Sleigh Bells are a supremely head-turning band. The past decade hasn’t seen any shortage of hip new Brooklyn acts suddenly attracting buzz—and still, something about this duo’s emergence, two and a half years ago, felt a lot more momentous than the usual cycle of chatter. Part of it was just the sound they created, which is built to dilate pupils and snap necks: It’s a storm of buzzy riffage from guitarist Derek Miller, stomp-and-clap drum machines, and insistent chanting from singer Alexis Krauss, the sort of music one imagines playing over cheering crowds and explosions, or functioning as Jock Jams for some immensely popular laser-based sport of the distant future. (It’s hard not to feel at least a little overwhelmed by it, pleasurably or otherwise.) And beyond the sonic fireworks, there seemed to be something deeper going on—a kind of head-slapping reminder, for some followers of modish independent music, that this is what it sounds like when a band has a genuinely odd, unanticipated idea and is ready to follow it to its logical conclusion.
Suddenly a lot of local indie-rockers seemed a touch less daring than they had before. Even among their most imaginative New York peers, Sleigh Bells were one of the few bands willing to dive headlong into the riskier parts of modern pop—sounds others surely took for granted as untouchably gauche and gaudy. The plasticky, digital fizz of overprocessed guitars, a noise most rockers flee in favor of warm, “authentic” tones? Miller, former member of a hardcore-punk band called Poison the Well, made those noises his stock-in-trade, reveling in oversize riffs with the goofy grandeur of eighties metal and the gleam of polished chrome. The way contemporary-pop vocals have abandoned long, fluid melodies and turned toward staccato preening on two or three notes? Krauss, former member of a teen-pop combo called Rubyblue, could preen as well as anyone. The unnaturally compressed sound of modern commercial rock, built to blare and claw its way out of speakers at constant peak volume, as if the sound you’re hearing is literally too big to fit inside the radio? Sleigh Bells turned that into an aesthetic selling point.
The thing about “overwhelming” music, though, is that you reach a volume of fuzz, echo, and grandeur so huge that it becomes soothing and dreamlike, the same way the cheers of a truly massive crowd turn into the sort of oceanic white noise that people use to put themselves to sleep. There are entire rock subgenres built around this trick—like the early-nineties “shoegaze” scene, named for bands like My Bloody Valentine who stared moodily down at their feet, and their guitar effects pedals, while unleashing clouds of woozy noise. There’s a potent streak of this in Sleigh Bells, too; Krauss’s voice has a high, breathy register that can sound peaceful no matter how much bludgeoning surrounds her. Even the images in the band’s lyrics and videos—denim and leather, teenage metalheads, muscle cars, alleys, convenience stores, high-school cheerleaders—are nostalgic ones, dream-images of the eighties seen through a cozy aesthetic haze.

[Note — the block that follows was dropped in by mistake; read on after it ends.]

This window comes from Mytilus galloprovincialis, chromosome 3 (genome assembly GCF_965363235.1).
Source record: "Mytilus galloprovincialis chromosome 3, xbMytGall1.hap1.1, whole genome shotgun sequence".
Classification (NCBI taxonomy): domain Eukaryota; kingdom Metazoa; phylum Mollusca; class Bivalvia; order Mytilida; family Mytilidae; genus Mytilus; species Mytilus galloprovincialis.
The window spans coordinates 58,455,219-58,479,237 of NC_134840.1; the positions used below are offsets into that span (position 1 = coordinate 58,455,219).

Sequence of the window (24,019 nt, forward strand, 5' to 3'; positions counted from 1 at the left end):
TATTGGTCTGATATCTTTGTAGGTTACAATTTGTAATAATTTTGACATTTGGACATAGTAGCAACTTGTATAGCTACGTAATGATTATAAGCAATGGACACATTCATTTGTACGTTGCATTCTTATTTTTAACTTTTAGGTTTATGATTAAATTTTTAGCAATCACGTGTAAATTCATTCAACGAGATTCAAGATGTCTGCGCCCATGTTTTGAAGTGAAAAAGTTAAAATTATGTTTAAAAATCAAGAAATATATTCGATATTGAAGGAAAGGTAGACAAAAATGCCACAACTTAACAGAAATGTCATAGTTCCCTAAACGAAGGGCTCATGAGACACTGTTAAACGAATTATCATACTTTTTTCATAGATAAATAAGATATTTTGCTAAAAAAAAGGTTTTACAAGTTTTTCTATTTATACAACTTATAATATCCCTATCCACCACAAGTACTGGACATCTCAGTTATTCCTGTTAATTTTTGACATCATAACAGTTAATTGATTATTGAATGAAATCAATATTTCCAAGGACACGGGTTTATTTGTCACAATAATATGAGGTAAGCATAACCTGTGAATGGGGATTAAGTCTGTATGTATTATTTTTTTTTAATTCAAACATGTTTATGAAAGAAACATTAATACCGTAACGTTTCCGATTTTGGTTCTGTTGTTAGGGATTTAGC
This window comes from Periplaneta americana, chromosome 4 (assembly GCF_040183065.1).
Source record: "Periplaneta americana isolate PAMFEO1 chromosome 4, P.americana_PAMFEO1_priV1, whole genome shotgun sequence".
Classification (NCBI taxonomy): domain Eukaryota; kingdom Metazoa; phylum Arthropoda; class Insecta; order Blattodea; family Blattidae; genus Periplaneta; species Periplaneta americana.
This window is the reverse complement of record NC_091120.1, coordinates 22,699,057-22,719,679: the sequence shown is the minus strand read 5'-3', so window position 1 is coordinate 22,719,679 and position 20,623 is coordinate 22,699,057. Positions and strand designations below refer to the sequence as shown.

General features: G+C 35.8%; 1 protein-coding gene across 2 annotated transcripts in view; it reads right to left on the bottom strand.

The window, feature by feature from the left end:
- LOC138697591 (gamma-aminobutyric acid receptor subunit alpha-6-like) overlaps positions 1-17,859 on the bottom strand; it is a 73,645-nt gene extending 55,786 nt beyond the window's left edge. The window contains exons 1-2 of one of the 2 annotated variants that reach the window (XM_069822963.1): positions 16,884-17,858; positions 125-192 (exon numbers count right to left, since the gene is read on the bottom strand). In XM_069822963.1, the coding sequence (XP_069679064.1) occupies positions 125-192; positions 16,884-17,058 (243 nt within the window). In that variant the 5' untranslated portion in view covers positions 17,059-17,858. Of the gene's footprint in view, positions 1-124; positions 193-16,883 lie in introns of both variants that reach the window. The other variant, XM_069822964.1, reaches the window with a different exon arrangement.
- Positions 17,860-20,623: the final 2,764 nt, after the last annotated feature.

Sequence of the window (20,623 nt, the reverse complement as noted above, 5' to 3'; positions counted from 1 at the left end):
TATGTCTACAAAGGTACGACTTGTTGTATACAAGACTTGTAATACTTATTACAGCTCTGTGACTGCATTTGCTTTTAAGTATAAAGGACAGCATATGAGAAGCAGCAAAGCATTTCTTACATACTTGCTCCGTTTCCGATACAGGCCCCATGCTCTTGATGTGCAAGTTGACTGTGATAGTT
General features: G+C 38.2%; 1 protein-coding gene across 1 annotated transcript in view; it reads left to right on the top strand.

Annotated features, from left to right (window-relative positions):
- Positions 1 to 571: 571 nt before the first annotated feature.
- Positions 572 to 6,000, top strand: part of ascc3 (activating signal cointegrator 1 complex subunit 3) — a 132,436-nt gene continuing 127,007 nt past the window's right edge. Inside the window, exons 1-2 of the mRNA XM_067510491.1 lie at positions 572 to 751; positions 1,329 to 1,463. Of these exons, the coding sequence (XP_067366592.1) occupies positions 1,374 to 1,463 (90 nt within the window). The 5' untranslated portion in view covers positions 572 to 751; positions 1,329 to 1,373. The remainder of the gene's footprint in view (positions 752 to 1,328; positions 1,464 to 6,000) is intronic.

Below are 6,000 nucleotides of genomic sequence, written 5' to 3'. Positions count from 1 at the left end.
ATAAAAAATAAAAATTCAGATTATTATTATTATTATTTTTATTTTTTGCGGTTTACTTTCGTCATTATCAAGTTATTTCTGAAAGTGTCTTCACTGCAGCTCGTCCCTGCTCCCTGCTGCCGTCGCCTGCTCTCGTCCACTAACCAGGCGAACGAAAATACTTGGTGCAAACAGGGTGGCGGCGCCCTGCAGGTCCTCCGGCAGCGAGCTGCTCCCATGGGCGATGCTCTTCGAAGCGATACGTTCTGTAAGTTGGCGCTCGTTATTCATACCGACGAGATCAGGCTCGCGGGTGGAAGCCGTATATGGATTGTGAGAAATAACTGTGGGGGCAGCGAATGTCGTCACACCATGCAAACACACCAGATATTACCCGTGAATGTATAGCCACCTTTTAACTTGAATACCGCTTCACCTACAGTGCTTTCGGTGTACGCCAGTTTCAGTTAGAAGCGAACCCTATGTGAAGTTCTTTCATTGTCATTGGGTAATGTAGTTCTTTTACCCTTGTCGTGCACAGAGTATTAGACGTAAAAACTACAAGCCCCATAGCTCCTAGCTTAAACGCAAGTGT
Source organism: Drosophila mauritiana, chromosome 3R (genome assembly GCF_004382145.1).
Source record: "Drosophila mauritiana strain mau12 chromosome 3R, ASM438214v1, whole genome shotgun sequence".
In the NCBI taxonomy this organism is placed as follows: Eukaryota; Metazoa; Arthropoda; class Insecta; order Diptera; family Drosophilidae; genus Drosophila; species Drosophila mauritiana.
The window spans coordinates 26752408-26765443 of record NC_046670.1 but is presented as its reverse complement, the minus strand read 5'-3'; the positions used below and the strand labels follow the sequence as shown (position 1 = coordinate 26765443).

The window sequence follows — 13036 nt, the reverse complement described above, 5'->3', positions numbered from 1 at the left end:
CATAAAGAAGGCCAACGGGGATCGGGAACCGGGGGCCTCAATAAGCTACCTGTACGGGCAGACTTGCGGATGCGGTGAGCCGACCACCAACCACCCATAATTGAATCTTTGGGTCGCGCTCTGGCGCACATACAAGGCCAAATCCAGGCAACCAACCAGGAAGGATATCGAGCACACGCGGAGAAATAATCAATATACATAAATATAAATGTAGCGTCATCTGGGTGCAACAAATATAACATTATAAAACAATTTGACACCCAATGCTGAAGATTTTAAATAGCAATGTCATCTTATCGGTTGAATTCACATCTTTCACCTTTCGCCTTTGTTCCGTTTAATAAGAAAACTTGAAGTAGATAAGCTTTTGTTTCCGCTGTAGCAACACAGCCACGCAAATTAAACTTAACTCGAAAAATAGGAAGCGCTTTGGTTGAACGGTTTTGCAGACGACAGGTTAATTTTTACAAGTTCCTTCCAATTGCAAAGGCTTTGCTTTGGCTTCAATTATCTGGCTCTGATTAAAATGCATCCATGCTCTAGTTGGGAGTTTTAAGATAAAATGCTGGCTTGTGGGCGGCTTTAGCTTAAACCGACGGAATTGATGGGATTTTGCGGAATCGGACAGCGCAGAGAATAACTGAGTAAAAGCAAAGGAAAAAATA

The band’s second album, Reign of Terror, does a marvelous job of zeroing in on the intersection between those hyperactive sonics and that dreamlike calm—between stomping on the outside and swooning on the inside. The title’s an apt one: For every terrific crushing noise, there’s something regal and elegant, sweet and cloudy. The songwriting on the band’s debut, Treats, was mostly organized around fanfares and shouts, opening with harmonized guitar riffs that might as well have been horns heralding the arrival of a king; on Reign of Terror, the guitars and the vocals are both full of swoops and glides, notes that slide down the scale as if sighing. Some of the most striking songs seem like half-remembered ballads from the late eighties—all that plastic, chrome, neon, and headbanging guitar work wrapped in immense sentimentality. (On the gorgeous “You Lost Me,” dive-bombing guitar notes sound like drops of rain on a windowpane.) Meanwhile, the massive riffs and monumental melodies have grown even more thrilling: “Demons” finds the pair tougher and more physical than ever, and the opener, “True Shred Guitar,” sounds like the kickoff to the world’s most staggering arena show. The band’s head-turning qualities haven’t worn off, even in the moments when they’re washed out and made into starry, sparkly dreams. It turns out that Sleigh Bells have no more fear of sounding cloying than they did of sounding cheap or boneheaded.